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Exposure problem E-PL1

Discussion in 'Olympus Cameras' started by neoen, Dec 25, 2010.

  1. neoen

    neoen New to Mu-43

    Dec 25, 2010
    I bought Olympus E-PL1 two days ago and when I shoot in Manual, photos goes black.

    In all the other methods, photos are ok, but when I try on the M mode, exposure settings it's at -3 so photos were darkened and I can't figure it out how to change that value.

    On Manual says that in M mode you can't change the exposure compensation so I don't understand why my camera have that value on -3 instead of 0:confused: 

    In all the other modes I know how to change that value, going up and then left or right, but when it becomes on M mode, when you do that, you modify velocity instead of exposure, I tried with all the menus, I prove to return to factory settings and I formatted the SD card and nothing happens, I can't change it to 0.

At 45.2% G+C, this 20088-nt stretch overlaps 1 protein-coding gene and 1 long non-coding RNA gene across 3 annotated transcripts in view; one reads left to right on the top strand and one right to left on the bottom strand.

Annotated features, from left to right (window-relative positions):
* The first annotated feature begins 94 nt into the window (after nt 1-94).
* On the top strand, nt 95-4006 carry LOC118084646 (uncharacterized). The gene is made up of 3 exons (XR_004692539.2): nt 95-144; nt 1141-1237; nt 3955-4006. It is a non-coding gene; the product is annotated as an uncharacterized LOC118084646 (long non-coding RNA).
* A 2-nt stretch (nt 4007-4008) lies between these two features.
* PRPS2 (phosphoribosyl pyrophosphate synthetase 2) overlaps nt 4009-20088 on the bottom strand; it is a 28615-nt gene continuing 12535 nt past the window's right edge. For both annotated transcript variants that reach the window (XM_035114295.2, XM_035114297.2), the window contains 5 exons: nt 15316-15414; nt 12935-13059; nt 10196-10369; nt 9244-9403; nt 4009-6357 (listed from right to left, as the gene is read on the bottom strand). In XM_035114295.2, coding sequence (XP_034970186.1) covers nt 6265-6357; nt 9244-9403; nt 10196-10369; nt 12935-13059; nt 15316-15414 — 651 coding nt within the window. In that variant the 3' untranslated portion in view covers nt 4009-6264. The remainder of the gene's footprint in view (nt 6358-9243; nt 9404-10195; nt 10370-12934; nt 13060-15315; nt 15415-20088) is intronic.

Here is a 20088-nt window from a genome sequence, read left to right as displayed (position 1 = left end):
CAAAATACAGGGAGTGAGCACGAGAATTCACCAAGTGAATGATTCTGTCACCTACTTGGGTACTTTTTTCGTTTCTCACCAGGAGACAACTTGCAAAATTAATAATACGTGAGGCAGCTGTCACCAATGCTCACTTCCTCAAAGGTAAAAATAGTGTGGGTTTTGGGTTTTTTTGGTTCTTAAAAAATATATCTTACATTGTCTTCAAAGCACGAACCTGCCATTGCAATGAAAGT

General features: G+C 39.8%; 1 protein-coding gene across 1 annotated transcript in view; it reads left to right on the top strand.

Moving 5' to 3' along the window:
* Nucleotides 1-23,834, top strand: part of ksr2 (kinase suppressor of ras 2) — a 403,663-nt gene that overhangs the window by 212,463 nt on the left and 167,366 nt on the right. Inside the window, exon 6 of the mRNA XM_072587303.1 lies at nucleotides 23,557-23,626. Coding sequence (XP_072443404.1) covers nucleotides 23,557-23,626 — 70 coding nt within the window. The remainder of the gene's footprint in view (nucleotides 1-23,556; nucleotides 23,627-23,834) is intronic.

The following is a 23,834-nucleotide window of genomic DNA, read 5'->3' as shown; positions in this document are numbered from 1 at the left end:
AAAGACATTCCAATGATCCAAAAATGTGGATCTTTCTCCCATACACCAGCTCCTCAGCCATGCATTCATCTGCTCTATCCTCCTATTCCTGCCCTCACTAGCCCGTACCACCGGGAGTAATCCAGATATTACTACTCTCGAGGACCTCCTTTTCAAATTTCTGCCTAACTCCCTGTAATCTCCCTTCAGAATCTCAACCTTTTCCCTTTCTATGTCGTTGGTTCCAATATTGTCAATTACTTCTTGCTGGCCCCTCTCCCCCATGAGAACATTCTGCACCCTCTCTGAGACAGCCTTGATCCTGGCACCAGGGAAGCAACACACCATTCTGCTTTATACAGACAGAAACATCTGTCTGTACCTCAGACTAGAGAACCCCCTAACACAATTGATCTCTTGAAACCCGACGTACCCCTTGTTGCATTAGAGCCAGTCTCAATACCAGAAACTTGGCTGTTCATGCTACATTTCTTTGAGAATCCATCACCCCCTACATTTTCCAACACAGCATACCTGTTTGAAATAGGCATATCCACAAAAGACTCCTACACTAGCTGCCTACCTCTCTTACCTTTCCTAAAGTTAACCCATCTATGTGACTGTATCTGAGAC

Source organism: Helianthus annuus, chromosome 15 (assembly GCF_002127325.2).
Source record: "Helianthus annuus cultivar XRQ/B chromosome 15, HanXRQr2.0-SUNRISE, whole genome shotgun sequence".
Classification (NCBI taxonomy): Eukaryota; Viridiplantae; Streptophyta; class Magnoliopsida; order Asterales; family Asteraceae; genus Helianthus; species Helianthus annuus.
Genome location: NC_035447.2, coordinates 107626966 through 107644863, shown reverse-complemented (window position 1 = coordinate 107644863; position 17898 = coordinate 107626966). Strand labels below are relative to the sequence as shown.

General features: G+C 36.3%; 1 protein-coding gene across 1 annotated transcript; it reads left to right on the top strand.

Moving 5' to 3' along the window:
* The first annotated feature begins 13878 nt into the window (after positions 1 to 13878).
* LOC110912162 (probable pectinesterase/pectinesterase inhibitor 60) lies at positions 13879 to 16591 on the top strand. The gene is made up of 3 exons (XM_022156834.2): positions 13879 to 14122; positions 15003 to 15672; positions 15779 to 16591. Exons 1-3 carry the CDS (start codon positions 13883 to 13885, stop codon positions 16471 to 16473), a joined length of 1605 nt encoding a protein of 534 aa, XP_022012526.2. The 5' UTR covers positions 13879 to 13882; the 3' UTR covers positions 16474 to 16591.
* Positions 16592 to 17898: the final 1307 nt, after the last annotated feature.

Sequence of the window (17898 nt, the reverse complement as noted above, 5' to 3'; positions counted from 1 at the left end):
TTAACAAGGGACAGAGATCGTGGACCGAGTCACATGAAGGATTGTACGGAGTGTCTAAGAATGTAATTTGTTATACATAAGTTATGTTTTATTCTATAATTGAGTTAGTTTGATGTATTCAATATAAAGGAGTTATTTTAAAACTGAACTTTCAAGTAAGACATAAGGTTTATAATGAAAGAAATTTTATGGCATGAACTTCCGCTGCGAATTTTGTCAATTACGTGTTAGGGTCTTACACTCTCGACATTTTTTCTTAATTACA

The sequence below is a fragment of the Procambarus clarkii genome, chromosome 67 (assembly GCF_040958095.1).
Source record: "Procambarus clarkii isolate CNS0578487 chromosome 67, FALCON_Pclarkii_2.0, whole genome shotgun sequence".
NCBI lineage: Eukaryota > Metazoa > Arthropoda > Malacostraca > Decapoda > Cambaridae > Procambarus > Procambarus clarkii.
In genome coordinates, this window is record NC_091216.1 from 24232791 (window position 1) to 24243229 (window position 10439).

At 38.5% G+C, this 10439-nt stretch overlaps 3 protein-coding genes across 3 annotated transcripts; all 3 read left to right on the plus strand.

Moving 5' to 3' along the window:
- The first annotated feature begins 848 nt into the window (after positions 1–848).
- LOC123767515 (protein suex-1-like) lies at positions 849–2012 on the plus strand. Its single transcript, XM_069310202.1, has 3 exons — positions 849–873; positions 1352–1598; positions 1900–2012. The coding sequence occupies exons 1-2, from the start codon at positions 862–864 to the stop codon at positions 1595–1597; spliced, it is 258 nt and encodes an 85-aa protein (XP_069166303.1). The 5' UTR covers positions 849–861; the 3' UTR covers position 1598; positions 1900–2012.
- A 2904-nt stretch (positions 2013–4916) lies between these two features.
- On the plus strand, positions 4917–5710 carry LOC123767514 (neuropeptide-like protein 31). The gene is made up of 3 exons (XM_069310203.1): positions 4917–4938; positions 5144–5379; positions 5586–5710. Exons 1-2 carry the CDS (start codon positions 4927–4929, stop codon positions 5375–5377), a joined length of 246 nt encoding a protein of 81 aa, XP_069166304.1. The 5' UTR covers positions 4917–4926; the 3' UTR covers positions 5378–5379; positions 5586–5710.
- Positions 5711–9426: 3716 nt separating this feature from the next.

So, anybody knows anything? My camera is bad? Because I don't understand why it happends only on M mode.

    Thanks in advance, and sorry for my english.
  2. pancake

    pancake Mu-43 Regular

    Aug 10, 2010
    UK south East
    My E-p1 starts at -3 I dont usually go fully Manual (M mode) so it doesnt bother me.
    Perhaps someone knows for sure if you can or cant change the exposure comp in manual.
  3. navyasw02

    navyasw02 New to Mu-43

    Dec 2, 2010
    Your photos are black because your exposure is -3, hence underexposed. You want to adjust so it's around 0 depending on what you're shooting. Hit the up arrow to adjust settings then all the arrow buttons will function to change both shutter speed and aperture.
  4. Grant

    Grant Mu-43 Veteran

    Exposure compensation has little meaning in manual mode. As pointed out earlier you image is under exposed. It could be way over 3 stops under exposes because -3 is usually the maximum under exposure that can be shown. You have to open the aperture or increase the shutter time. Usually you will find that you may have to do a bit of both.